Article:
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Does the name of a food truly reveal its nature?

Does the name of a food truly reveal its nature?

Recently, there has been some discussion in the media about food names, their implications and consumers’ expectations. Is it true that a food name is a reflection of its contents?

Many foods have names that seem to suggest their ingredients or origins but in fact have no connection with them. Food named for a certain ingredient may only bear a resemblance to the look of that ingredient but contains none of it. Food named for a certain geographical region may not necessarily originate from that place. There are also other foods named from their legendary origins.

The trade should provide information on the food ingredients. To know the actual ingredients contained in the food, consumers are advised to read the ingredient lists on the food labels when purchasing prepackaged food and to ask the staff for the information when patronising restaurants.

Here are some examples of what we frequently encounter in our daily life.

Foods in name but not in fact

  • Pineapple Bun (菠蘿包) – does not contain pineapple. The checkered golden-brown top crust resembles the outer surface of a pineapple.
  • Ox-tongue pastry (牛脷酥) – does not contain ox-tongue. This fried dough is elliptical in shape resembling an ox tongue.
  • Hot dog (熱狗) – has its name because of its closeness in appearance to the dachshund dog.
  • “Gold Coin Chicken” (金錢雞) – is actually barbequed pork layered with chicken liver, an old time favourite in Cantonese Siu-mei Shop.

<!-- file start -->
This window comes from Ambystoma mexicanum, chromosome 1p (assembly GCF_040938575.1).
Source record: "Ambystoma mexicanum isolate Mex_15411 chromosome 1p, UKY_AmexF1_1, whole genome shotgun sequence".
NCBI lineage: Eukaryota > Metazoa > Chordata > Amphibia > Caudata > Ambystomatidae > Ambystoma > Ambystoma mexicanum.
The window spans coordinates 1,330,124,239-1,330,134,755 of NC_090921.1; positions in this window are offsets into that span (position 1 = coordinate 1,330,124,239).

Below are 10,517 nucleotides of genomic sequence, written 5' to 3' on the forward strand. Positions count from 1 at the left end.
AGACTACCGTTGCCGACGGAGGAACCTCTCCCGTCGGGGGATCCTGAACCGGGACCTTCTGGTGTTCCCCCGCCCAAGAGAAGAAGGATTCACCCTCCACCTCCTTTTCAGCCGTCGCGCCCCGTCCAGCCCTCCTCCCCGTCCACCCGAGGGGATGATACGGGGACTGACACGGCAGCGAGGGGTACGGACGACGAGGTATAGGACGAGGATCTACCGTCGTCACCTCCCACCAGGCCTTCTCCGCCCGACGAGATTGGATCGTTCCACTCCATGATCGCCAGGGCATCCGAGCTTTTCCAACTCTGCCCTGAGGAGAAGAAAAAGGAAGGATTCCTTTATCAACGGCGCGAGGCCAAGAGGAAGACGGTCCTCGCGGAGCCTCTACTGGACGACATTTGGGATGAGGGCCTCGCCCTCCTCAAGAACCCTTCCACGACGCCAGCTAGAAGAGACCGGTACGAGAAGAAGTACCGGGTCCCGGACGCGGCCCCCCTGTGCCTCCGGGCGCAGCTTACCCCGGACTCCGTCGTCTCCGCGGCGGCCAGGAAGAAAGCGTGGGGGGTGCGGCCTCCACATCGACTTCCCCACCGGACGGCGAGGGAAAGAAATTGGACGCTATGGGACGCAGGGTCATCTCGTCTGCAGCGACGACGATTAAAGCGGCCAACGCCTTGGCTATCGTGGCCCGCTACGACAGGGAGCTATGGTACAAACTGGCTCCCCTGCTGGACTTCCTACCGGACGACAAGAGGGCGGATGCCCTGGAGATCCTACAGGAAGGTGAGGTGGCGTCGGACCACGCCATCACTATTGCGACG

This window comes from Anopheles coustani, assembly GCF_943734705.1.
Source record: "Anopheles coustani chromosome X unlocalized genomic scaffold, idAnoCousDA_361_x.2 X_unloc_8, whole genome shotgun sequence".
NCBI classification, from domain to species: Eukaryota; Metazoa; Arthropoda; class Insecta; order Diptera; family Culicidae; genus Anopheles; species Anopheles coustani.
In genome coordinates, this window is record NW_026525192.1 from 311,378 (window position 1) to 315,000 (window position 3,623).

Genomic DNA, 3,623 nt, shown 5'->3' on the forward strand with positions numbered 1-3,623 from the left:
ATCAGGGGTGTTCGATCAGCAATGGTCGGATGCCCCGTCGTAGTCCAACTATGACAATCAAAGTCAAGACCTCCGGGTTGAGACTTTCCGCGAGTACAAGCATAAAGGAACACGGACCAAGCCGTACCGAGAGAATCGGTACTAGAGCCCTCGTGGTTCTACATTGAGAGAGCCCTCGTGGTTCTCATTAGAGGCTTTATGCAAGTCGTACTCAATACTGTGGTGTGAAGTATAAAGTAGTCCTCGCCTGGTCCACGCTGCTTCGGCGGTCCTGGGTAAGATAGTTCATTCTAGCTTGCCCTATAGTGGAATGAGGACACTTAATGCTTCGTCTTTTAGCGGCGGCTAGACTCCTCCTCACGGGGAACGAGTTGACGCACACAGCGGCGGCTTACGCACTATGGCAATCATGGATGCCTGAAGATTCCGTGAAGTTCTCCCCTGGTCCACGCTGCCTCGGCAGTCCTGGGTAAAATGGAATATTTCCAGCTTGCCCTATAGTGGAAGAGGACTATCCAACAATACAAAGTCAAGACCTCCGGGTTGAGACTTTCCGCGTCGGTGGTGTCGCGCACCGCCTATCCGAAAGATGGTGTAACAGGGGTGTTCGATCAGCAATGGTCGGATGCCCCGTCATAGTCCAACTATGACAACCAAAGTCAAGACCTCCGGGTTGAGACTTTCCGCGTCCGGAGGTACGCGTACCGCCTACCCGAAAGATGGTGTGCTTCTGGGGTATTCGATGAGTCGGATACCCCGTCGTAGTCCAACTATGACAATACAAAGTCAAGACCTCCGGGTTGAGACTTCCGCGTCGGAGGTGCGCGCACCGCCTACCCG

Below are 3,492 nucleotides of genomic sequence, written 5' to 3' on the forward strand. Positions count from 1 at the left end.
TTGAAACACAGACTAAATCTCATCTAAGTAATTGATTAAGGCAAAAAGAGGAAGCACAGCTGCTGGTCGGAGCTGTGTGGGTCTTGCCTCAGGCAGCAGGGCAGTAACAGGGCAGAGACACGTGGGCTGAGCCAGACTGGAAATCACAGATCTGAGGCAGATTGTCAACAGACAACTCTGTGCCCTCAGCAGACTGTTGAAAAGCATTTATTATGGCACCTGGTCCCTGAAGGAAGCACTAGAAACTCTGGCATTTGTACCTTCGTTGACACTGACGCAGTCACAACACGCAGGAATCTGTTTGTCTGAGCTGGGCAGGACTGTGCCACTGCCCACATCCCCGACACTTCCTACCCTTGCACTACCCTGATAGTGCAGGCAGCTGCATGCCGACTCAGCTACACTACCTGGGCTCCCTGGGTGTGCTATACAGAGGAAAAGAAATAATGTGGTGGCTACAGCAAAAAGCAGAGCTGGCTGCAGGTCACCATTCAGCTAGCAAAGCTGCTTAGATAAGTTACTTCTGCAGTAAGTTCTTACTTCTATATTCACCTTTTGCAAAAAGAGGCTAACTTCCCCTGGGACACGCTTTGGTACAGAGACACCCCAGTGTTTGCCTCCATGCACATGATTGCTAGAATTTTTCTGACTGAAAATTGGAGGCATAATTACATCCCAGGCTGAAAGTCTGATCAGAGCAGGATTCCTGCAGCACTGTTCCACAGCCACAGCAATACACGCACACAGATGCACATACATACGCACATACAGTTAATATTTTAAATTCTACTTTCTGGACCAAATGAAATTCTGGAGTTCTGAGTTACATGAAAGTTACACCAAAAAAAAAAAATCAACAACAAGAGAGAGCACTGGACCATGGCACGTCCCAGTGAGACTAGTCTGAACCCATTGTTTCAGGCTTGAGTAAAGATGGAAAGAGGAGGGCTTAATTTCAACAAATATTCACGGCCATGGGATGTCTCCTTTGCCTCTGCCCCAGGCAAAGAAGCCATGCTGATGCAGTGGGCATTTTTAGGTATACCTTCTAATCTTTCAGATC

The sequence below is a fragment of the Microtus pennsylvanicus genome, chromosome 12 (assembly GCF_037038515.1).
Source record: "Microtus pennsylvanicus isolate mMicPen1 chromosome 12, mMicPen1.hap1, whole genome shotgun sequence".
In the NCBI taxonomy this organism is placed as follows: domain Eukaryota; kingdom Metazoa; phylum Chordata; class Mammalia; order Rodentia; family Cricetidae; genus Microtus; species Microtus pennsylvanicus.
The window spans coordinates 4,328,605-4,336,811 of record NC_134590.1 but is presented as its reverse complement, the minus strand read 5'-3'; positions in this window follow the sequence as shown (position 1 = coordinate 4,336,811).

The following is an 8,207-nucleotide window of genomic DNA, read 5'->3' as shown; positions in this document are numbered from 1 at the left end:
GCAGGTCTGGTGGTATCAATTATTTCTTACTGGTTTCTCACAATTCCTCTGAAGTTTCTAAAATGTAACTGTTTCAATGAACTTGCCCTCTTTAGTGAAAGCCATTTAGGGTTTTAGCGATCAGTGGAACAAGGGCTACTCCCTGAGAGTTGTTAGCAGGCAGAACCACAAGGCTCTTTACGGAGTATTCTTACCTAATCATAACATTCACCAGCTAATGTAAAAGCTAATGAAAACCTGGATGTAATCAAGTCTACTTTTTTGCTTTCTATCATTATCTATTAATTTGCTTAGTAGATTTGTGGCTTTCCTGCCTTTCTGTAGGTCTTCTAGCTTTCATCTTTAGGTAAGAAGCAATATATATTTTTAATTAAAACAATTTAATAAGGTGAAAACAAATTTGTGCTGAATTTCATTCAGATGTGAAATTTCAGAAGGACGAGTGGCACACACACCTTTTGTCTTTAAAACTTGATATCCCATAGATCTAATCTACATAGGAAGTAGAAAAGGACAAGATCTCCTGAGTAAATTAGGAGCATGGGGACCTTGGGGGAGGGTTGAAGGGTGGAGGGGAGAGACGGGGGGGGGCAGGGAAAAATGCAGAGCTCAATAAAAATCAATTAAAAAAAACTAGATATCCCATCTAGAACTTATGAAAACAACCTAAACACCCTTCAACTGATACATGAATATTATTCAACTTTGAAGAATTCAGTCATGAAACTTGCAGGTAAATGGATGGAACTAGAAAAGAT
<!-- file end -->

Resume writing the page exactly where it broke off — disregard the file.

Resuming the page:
• Crabmeat-style Egg (賽螃蟹) – is a dish intended to look and taste like crab but with fish and egg whites as ingredients.
  • “Ants Climbing a Tree” (螞蟻上樹) – is a classic Sichuan dish of spicy pork and vermicelli. The minced pork on the vermicelli resembles ants walking on twigs.
  • “Lion’s Head” (獅子頭) – is a Huaiyang dish consisting of large pork meatballs stewed with vegetables. The large meatball resembles the head of the lion and the vegetables resemble the lion's mane.

Foods with regional names but not of the region

  • Swiss Wing (瑞士雞翼) – did not originate in Switzerland but in Hong Kong. The chicken wings are cooked in sweet soy sauce. It is intended to be “Sweet Wing” but instead the name circulated as “Swiss Wing”.
  • Yangzhou Fried Rice (揚州炒飯) – is not a recipe of Yangzhou. This Cantonese-style fried rice with mixed ingredients including barbequed pork was thought to be invented by a person originated from Yangzhou.
  • Singapore-style fried vermicelli (星洲炒米) – is not found in authentic Singaporean restaurants. It is a popular dish of stir-fried rice vermicelli with curry powder and chilli peppers served in local eateries in Hong Kong.
  • Hainanese Chicken Rice (海南雞飯) – is not a local dish of Hainan. The recipe was said to be adapted from early Chinese immigrants from Hainan province to South East Asia.


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Last Revision Date : 11-07-2013